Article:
本次lab用来实现xv6的E1000(Network Interfact Card)的设备驱动
You’ll use a network device called the E1000 to handle network communication. To xv6 (and the driver you write), the E1000 looks like a real piece of hardware connected to a real Ethernet local area network (LAN). In fact, the E1000 your driver will talk to is an emulation provided by qemu, connected to a LAN that is also emulated by qemu. On this emulated LAN, xv6 (the “guest”) has an IP address of 10.0.2.15. Qemu also arranges for the computer running qemu to appear on the LAN with IP address 10.0.2.2. When xv6 uses the E1000 to send a packet to 10.0.2.2, qemu delivers the packet to the appropriate application on the (real) computer on which you’re running qemu (the “host”).
Your job is to complete e1000_transmit() and e1000_recv(), both in kernel/e1000.c, so that the driver can transmit and receive packets. You are done when make grade says your solution passes all the tests.
The e1000_init() function we provide you in e1000.c configures the E1000 to read packets to be transmitted from RAM, and to write received packets to RAM. This technique is called DMA, for direct memory access, referring to the fact that the E1000 hardware directly writes and reads packets to/from RAM.
Because bursts of packets might arrive faster than the driver can process them, e1000_init() provides the E1000 with multiple buffers into which the E1000 can write packets. The E1000 requires these buffers to be described by an array of “descriptors” in RAM; each descriptor contains an address in RAM where the E1000 can write a received packet. struct rx_desc describes the descriptor format. The array of descriptors is called the receive ring, or receive queue. It’s a circular ring in the sense that when the card or driver reaches the end of the array, it wraps back to the beginning. e1000_init() allocates mbuf packet buffers for the E1000 to DMA into, using mbufalloc(). There is also a transmit ring into which the driver places packets it wants the E1000 to send. e1000_init() configures the two rings to have size RX_RING_SIZE and TX_RING_SIZE.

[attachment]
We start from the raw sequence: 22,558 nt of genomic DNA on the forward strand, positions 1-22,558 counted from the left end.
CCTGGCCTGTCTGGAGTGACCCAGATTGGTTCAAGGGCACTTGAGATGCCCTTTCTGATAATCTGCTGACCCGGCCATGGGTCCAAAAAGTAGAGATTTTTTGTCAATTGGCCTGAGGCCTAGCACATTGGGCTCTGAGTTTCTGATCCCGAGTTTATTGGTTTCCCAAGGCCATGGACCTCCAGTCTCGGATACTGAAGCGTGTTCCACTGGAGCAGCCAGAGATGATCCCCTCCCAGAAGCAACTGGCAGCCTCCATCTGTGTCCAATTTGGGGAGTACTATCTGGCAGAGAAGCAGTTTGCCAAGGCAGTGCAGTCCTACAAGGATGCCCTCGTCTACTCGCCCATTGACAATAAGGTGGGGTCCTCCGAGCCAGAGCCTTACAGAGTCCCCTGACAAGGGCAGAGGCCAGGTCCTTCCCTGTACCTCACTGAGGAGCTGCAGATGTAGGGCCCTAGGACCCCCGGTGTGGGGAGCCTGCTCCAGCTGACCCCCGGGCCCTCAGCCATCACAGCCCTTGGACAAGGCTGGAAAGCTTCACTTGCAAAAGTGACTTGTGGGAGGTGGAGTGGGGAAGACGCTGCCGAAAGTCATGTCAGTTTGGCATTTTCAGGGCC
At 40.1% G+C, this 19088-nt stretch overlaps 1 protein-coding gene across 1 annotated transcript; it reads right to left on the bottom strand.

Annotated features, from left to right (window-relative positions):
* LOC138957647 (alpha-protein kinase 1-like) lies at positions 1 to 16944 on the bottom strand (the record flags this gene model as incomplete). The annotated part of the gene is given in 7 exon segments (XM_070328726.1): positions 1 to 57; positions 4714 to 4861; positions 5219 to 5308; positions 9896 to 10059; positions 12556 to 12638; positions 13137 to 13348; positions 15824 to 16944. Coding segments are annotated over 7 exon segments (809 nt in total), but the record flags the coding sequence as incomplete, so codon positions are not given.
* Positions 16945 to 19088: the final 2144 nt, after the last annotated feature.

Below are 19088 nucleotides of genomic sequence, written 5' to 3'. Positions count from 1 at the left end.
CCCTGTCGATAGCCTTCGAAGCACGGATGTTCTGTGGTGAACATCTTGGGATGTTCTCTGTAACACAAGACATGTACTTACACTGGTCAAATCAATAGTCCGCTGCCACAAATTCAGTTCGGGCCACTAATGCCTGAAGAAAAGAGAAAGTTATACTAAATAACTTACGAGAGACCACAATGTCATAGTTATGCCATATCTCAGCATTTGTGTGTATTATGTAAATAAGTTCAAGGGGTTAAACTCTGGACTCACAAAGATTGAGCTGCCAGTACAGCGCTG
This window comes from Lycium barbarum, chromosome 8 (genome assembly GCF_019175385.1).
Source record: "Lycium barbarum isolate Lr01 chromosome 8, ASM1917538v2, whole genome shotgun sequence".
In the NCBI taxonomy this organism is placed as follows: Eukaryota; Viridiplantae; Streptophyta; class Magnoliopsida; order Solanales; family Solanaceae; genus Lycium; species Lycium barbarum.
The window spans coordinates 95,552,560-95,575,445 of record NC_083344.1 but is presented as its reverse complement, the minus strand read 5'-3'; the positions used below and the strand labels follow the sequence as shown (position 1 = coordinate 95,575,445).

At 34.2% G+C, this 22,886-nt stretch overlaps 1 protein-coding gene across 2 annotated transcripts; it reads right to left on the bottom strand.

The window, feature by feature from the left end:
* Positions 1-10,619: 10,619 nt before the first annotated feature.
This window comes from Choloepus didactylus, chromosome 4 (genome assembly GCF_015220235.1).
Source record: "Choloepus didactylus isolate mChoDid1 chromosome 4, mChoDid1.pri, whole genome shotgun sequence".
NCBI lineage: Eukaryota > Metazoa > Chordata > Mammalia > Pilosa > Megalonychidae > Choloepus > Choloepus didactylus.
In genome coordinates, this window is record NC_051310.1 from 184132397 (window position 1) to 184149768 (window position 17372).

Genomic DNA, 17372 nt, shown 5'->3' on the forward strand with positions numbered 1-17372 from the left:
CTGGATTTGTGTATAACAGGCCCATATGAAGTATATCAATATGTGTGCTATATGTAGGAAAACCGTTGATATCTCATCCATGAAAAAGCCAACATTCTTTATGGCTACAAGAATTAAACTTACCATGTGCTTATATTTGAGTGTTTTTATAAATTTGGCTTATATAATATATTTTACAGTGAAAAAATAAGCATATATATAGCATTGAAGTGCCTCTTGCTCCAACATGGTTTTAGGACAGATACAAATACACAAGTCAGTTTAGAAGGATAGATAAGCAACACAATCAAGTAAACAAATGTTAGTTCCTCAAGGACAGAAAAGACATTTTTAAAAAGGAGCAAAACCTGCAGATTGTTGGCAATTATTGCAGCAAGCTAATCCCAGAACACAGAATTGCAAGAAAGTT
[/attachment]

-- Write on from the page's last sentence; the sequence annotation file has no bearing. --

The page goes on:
When the network stack in net.c needs to send a packet, it calls e1000_transmit() with an mbuf that holds the packet to be sent. Your transmit code must place a pointer to the packet data in a descriptor in the TX (transmit) ring. struct tx_desc describes the descriptor format. You will need to ensure that each mbuf is eventually freed, but only after the E1000 has finished transmitting the packet (the E1000 sets the E1000_TXD_STAT_DD bit in the descriptor to indicate this).
When the E1000 receives each packet from the ethernet, it first DMAs the packet to the mbuf pointed to by the next RX (receive) ring descriptor, and then generates an interrupt. Your e1000_recv() code must scan the RX ring and deliver each new packet’s mbuf to the network stack (in net.c) by calling net_rx(). You will then need to allocate a new mbuf and place it into the descriptor, so that when the E1000 reaches that point in the RX ring again it finds a fresh buffer into which to DMA a new packet.
In addition to reading and writing the descriptor rings in RAM, your driver will need to interact with the E1000 through its memory-mapped control registers, to detect when received packets are available and to inform the E1000 that the driver has filled in some TX descriptors with packets to send. The global variable regs holds a pointer to the E1000’s first control register; your driver can get at the other registers by indexing regs as an array. You’ll need to use indices E1000_RDT and E1000_TDT in particular.